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United States v. McCormick

United States Court of Appeals, First Circuit

December 10, 2014

UNITED STATES OF AMERICA, Appellee,
v.
STEPHANIE L. McCORMICK, Defendant, Appellant

APPEAL FROM THE UNITED STATES DISTRICT COURT FOR THE DISTRICT OF MAINE. Hon. John A. Woodcock, Jr., U.S. District Judge.

Joseph M. Bethony and Gross, Minsky & Mogul, P.A. on brief for appellant.

Thomas E. Delahanty II, United States Attorney, and René e M. Bunker, Assistant United States Attorney, on brief for appellee.

Before Howard, Selya and Thompson, Circuit Judges.

OPINION

Page 358

SELYA, Circuit Judge.

This is a single-issue sentencing appeal in which the defendant challenges only the district court's enhancement of her guideline sentencing range (GSR) through a two-level role-in-the-offense adjustment for leading, organizing, managing, or supervising a criminal activity. See U.S.S.G. § 3B1.1(c). Discerning no clear error in the district court's essentially factual determination, we summarily affirm the defendant's sentence.

The silhouette of the case is easily sketched. In January of 2013, defendant-appellant Stephanie L. McCormick and her cousin, Anthony Post, began partying with drugs. Oxycodone was their drug of choice, and when their supply ran out, the pair, after considering other alternatives, decided to rob a local pharmacy. A vehicle was needed and the defendant recruited an acquaintance, Candice Eaton, to drive them in her car.

The record is tenebrous as to what Eaton knew and when she knew it. According to the defendant, Eaton thought (when she agreed to help) that Post and the defendant were going to " rip someone off" to get drugs, not that they were going to rob a pharmacy.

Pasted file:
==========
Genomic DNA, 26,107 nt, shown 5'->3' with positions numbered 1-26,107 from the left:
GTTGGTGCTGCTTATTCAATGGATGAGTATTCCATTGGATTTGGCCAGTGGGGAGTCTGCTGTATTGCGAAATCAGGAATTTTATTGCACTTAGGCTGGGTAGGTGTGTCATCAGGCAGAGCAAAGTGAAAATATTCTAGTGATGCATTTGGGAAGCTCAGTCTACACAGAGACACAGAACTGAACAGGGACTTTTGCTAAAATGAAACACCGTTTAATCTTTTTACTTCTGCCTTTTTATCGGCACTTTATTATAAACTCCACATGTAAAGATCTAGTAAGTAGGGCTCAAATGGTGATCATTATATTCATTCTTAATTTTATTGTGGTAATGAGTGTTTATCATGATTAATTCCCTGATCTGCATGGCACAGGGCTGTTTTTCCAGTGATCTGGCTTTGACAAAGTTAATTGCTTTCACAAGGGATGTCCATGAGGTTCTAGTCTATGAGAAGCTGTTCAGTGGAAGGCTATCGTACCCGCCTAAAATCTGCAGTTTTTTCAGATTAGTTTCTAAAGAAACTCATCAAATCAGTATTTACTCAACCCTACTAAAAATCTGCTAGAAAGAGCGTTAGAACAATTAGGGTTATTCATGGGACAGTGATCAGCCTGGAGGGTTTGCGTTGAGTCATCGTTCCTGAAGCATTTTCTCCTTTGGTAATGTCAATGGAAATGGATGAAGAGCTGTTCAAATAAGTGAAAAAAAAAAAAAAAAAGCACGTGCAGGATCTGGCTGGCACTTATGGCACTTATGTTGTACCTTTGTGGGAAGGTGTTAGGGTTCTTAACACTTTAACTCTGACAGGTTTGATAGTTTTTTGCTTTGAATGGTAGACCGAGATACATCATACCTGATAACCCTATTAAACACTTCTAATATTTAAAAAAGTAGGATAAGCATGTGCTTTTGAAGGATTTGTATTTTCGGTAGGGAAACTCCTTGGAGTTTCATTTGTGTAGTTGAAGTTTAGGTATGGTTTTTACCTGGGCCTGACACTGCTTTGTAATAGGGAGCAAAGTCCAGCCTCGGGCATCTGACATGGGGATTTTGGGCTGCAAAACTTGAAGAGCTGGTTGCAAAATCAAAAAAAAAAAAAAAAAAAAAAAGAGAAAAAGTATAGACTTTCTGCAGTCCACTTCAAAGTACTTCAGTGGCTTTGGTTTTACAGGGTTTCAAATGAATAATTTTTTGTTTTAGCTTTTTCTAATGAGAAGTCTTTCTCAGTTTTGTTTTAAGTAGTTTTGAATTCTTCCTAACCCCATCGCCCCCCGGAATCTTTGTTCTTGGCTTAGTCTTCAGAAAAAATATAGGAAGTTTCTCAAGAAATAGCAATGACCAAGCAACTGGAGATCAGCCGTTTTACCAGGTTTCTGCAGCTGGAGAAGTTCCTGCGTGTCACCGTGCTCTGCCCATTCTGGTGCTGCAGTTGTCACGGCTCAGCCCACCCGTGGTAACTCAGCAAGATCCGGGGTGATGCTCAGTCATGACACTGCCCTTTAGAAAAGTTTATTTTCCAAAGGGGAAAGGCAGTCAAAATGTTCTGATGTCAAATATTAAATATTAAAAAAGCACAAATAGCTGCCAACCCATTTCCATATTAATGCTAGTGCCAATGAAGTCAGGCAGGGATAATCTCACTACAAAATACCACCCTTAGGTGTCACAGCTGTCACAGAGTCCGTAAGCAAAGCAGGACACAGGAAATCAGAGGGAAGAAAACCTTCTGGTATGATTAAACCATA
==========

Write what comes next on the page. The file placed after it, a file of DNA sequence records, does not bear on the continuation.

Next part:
On January 22, Eaton, accompanied by a minor identified as " C.P.," drove Post and the defendant to a CVS pharmacy in Augusta, Maine. While the others waited in the car, Post walked into the store and presented a note to staff members. The note commanded them to " put [a]ll oxycodone in a bag" and threatened that he would " start shooting" otherwise. The pharmacy workers complied, filling a bag with bottles containing several hundred pills. When Post returned, the defendant -- in full view of Eaton and C.P. -- began emptying the contents of the purloined bottles of prescription drugs into the CVS bag. Eaton, following commands from the defendant, drove the car to her own apartment, stopping once en route so that an errand demanded by the defendant could be performed and once again so that the occupants of the car could " get high." When the contraband was divvied up, Eaton received a share.

The culprits were quickly brought to book. On March 21, 2013, the defendant waived indictment and entered a guilty plea to an information charging her with Hobbs Act robbery (specifically, that she aided and abetted the taking of controlled substances from the pharmacy through the

Page 359

use of threatened violence) in violation of 18 U.S.C. § § 2, 1951.

The preparation of the presentence investigation report generated some controversy. The parties' dispute centered on the dimensions of the appropriate GSR. Everyone agreed to most of the components: a base offense level of 20, see U.S.S.G. § 2B3.1(a); a two-level enhancement for a threat of death made during the robbery, see id. § 2B3.1(b)(2)(F); a one-level enhancement because a controlled substance was involved, see id. § 2B3.1(b)(6); a three-level downward adjustment for acceptance of responsibility, see id. § 3E1.1; and a criminal history category of I. The ...


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